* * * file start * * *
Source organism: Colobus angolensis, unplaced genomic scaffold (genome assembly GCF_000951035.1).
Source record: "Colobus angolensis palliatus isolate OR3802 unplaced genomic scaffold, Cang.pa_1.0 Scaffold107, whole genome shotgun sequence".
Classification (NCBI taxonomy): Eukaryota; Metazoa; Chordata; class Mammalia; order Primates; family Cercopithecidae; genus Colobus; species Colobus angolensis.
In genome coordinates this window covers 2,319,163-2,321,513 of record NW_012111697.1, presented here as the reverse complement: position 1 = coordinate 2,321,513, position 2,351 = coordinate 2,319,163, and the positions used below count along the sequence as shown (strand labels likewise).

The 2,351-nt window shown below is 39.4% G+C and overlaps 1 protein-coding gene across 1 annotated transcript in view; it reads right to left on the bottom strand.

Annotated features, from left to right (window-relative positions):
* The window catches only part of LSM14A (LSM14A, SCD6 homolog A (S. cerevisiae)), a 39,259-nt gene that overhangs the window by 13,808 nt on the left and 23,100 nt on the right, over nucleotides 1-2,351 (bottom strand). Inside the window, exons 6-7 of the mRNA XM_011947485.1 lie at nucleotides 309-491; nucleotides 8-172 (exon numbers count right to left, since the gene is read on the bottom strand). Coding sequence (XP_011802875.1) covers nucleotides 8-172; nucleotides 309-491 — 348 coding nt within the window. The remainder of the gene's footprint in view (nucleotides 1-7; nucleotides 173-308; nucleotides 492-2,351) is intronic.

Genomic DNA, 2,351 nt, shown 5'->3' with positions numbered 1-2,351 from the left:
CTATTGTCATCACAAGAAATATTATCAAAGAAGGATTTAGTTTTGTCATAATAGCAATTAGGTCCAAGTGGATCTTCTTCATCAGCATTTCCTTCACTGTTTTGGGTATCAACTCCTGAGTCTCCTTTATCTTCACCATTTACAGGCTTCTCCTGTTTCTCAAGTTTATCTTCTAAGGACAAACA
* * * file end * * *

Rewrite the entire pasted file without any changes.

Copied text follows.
Source organism: Colobus angolensis, unplaced genomic scaffold (genome assembly GCF_000951035.1).
Source record: "Colobus angolensis palliatus isolate OR3802 unplaced genomic scaffold, Cang.pa_1.0 Scaffold107, whole genome shotgun sequence".
Classification (NCBI taxonomy): Eukaryota; Metazoa; Chordata; class Mammalia; order Primates; family Cercopithecidae; genus Colobus; species Colobus angolensis.
In genome coordinates this window covers 2,319,163-2,321,513 of record NW_012111697.1, presented here as the reverse complement: position 1 = coordinate 2,321,513, position 2,351 = coordinate 2,319,163, and the positions used below count along the sequence as shown (strand labels likewise).

The 2,351-nt window shown below is 39.4% G+C and overlaps 1 protein-coding gene across 1 annotated transcript in view; it reads right to left on the bottom strand.

Annotated features, from left to right (window-relative positions):
* The window catches only part of LSM14A (LSM14A, SCD6 homolog A (S. cerevisiae)), a 39,259-nt gene that overhangs the window by 13,808 nt on the left and 23,100 nt on the right, over nucleotides 1-2,351 (bottom strand). Inside the window, exons 6-7 of the mRNA XM_011947485.1 lie at nucleotides 309-491; nucleotides 8-172 (exon numbers count right to left, since the gene is read on the bottom strand). Coding sequence (XP_011802875.1) covers nucleotides 8-172; nucleotides 309-491 — 348 coding nt within the window. The remainder of the gene's footprint in view (nucleotides 1-7; nucleotides 173-308; nucleotides 492-2,351) is intronic.

Genomic DNA, 2,351 nt, shown 5'->3' with positions numbered 1-2,351 from the left:
CTATTGTCATCACAAGAAATATTATCAAAGAAGGATTTAGTTTTGTCATAATAGCAATTAGGTCCAAGTGGATCTTCTTCATCAGCATTTCCTTCACTGTTTTGGGTATCAACTCCTGAGTCTCCTTTATCTTCACCATTTACAGGCTTCTCCTGTTTCTCAAGTTTATCTTCTAAGGACAAACA